The U.S. Supreme Court today sided with Kansas and ruled that the death sentences imposed on two capital murder defendants in Wichita and one in Great Bend did not violate the U. S. Constitution.
In an 8-1 ruling, the high court rejected as incorrect the Kansas Supreme Court’s conclusion that the federal Constitution barred the death sentences recommended by juries in Kansas v. Jonathan Carr, Kansas v. Reginald Carr and Kansas v. Sidney Gleason.
Kansas Attorney General Derek Schmidt, whose office handled the state’s appeal, said, “Justice was served today in the United States Supreme Court.”
Sedgwick County District Attorney Marc Bennett, whose office prosecuted the Carr cases in the trial court and worked with the attorney general’s office on the appeal, said, “We are very pleased for the victims and their families.”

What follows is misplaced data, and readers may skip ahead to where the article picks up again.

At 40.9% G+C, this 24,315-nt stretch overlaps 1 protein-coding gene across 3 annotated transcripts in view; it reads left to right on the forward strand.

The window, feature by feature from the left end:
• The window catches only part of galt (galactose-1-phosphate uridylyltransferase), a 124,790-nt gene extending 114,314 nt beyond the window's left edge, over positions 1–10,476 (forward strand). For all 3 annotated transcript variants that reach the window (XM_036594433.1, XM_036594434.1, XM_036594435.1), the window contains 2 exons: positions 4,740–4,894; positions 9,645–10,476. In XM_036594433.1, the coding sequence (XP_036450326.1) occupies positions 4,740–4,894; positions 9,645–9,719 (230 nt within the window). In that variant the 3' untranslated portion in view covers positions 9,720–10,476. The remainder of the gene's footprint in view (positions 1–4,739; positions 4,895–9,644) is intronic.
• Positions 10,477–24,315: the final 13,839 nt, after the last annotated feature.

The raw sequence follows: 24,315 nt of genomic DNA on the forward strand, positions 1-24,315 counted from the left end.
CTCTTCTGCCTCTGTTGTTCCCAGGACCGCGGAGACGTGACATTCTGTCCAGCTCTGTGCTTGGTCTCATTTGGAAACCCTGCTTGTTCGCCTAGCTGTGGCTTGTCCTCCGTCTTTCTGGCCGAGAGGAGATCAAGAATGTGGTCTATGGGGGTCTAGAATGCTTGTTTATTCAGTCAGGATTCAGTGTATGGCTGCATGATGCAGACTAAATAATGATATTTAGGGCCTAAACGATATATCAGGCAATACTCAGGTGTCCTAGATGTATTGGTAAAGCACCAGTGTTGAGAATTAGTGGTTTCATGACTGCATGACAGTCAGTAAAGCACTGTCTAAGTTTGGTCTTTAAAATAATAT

On July 18, 2014, the Kansas Supreme Court overturned the death sentence in Kansas v. Gleason and on July 25, 2014, did the same in both Carr cases, citing federal constitutional error. Schmidt appealed those decisions to the U.S. Supreme Court, and the nation’s highest court agreed to review the Kansas decisions and to address two questions presented under the Eighth Amendment to the U.S. Constitution. On October 7, 2015, the U.S. Supreme Court heard oral argument in the state’s appeal. Schmidt argued one question on behalf of the state, and Kansas Solicitor General Steve McAllister argued the other.
Today’s ruling settles the federal constitutional issues that were incorrectly identified by the Kansas Supreme Court. The cases now return to the Kansas Supreme Court, which will determine whether additional proceedings are necessary.